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Thread: Scientists Are Starting to Take Warp Drives Seriously, Especially One Specific Concept

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    Loony Running The Asylum ZiprHead's Avatar
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    Scientists Are Starting to Take Warp Drives Seriously, Especially One Specific Concept

    https://www.sciencealert.com/how-fea...-s-the-science

    However, in recent years, the scientific community has become understandably excited and skeptical about claims that a particular concept – the Alcubierre Warp Drive – might actually be feasible.

    This was the subject of a presentation made at this year's American Institute of Aeronautics and Astronautics Propulsion and Energy Forum, which took place from August 19th to 22nd in Indianapolis.

    This presentation was conducted by Joseph Agnew – an undergraduate engineer and research assistant from the University of Alabama in Huntsville's Propulsion Research Center (PRC).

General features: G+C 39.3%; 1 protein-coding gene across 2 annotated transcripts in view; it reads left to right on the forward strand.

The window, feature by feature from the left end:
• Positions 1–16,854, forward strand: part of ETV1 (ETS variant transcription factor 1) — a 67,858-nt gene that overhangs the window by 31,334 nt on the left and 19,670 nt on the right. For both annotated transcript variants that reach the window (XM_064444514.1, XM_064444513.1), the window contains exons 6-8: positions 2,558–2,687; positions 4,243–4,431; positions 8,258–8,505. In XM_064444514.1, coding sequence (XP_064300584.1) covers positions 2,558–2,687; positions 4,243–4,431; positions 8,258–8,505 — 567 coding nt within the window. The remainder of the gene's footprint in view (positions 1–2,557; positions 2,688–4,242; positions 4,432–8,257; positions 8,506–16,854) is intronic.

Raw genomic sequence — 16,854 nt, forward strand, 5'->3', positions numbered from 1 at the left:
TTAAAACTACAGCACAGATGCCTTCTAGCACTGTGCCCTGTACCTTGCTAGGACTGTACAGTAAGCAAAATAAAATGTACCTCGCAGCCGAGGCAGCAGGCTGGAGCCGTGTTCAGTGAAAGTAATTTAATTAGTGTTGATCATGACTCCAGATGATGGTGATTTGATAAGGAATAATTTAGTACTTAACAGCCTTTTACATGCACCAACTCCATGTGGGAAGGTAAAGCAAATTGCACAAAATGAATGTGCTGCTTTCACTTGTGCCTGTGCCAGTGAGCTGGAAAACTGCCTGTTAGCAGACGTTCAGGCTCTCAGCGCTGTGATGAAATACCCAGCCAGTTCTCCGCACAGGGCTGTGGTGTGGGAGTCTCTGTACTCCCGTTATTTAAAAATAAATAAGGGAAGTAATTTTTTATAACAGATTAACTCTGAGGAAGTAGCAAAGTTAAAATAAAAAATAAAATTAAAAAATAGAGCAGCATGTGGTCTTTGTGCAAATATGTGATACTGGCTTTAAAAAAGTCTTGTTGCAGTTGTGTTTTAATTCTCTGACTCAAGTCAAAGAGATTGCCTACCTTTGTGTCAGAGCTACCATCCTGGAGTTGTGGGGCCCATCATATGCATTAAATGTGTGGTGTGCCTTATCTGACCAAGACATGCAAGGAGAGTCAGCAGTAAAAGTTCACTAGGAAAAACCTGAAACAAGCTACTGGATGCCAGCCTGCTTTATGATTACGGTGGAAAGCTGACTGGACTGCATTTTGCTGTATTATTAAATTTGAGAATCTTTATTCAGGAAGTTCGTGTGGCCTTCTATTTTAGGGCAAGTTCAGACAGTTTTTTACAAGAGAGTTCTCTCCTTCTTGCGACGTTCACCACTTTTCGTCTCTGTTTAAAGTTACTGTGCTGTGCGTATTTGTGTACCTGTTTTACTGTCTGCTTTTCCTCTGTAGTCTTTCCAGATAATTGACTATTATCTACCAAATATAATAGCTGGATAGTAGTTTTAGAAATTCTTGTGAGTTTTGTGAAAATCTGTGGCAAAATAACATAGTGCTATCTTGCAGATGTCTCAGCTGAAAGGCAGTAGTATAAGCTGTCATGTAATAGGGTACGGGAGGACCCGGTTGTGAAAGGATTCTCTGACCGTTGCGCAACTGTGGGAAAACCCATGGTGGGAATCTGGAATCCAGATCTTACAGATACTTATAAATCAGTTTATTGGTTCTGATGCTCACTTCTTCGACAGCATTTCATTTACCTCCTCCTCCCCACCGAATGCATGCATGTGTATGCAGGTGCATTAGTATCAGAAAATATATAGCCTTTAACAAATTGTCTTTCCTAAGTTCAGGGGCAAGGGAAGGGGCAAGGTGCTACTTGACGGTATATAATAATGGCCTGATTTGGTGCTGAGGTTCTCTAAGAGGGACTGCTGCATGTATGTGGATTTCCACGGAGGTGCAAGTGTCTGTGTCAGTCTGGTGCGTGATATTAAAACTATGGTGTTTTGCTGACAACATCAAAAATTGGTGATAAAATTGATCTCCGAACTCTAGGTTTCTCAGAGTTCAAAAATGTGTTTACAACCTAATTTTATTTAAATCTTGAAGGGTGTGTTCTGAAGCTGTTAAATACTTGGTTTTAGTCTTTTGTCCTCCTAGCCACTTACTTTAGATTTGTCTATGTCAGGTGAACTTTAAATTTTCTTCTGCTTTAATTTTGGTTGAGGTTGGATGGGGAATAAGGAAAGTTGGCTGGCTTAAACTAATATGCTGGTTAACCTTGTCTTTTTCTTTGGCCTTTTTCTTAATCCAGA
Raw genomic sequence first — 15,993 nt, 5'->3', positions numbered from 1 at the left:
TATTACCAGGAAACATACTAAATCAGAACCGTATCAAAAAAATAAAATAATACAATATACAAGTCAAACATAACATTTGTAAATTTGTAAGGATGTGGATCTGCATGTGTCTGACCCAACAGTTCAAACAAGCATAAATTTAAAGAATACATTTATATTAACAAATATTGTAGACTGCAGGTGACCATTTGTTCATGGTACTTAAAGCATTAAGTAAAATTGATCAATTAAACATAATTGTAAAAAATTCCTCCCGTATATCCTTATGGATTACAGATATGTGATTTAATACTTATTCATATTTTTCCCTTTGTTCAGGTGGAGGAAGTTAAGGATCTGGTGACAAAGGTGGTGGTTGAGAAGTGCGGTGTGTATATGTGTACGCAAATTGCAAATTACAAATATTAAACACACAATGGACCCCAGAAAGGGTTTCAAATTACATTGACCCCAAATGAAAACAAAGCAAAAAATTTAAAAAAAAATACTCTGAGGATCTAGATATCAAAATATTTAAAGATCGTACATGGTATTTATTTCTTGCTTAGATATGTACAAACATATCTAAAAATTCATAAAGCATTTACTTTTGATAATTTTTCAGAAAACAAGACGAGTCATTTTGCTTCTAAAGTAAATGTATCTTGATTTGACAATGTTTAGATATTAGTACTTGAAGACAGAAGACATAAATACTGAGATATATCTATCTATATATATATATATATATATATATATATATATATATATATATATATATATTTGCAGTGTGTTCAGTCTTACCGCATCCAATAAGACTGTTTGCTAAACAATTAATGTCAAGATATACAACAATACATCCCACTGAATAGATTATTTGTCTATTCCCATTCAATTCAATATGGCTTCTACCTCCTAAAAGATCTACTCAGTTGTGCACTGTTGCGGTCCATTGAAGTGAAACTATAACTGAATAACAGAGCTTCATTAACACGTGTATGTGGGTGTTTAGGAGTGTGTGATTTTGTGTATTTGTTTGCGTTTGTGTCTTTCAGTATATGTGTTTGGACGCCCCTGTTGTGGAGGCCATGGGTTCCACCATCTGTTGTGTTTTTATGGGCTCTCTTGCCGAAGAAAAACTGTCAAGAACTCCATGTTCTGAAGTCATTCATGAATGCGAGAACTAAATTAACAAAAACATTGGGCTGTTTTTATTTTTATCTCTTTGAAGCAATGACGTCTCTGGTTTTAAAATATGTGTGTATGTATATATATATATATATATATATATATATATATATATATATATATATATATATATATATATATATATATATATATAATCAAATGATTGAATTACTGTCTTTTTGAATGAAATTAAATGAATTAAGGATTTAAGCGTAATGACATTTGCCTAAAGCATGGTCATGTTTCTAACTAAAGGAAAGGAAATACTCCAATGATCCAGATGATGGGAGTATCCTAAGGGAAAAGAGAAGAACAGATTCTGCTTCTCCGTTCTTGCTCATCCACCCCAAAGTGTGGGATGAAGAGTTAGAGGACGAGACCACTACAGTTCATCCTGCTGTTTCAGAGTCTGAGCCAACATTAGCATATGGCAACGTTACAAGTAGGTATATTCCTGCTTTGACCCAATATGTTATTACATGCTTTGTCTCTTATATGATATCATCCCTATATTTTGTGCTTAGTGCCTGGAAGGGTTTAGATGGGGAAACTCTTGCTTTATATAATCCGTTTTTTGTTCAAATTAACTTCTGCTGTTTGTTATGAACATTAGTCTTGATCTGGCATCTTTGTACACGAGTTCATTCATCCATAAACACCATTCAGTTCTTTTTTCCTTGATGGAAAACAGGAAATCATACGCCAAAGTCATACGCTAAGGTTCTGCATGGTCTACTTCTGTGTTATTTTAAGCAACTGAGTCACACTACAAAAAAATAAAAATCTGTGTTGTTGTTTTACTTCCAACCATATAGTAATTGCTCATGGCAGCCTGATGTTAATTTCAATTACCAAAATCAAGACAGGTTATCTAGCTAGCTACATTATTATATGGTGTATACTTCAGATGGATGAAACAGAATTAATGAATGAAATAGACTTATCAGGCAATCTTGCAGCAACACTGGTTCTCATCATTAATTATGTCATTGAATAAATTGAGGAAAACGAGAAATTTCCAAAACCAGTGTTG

As part of a session titled "The Future of Nuclear and Breakthrough Propulsion", Agnew shared the results of a study he conducted titled "An Examination of Warp Theory and Technology to Determine the State of the Art and Feasibility".
    Make it so.
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    Quote Originally Posted by ZiprHead View Post
    https://www.sciencealert.com/how-fea...-s-the-science

    However, in recent years, the scientific community has become understandably excited and skeptical about claims that a particular concept – the Alcubierre Warp Drive – might actually be feasible.

    This was the subject of a presentation made at this year's American Institute of Aeronautics and Astronautics Propulsion and Energy Forum, which took place from August 19th to 22nd in Indianapolis.

    This presentation was conducted by Joseph Agnew – an undergraduate engineer and research assistant from the University of Alabama in Huntsville's Propulsion Research Center (PRC).

    As part of a session titled "The Future of Nuclear and Breakthrough Propulsion", Agnew shared the results of a study he conducted titled "An Examination of Warp Theory and Technology to Determine the State of the Art and Feasibility".
    Make it so.
    "Scientists also estimate that the total energy requirement would be equivalent to the mass of Jupiter"

    Hm

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    Super Moderator Bronzeage's Avatar
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    In the meantime we're trying to figure out if the radiation absorbed during a flight to Mars will kill the astronauts, or if the loss of bone mass will leave them unable to function in gravity.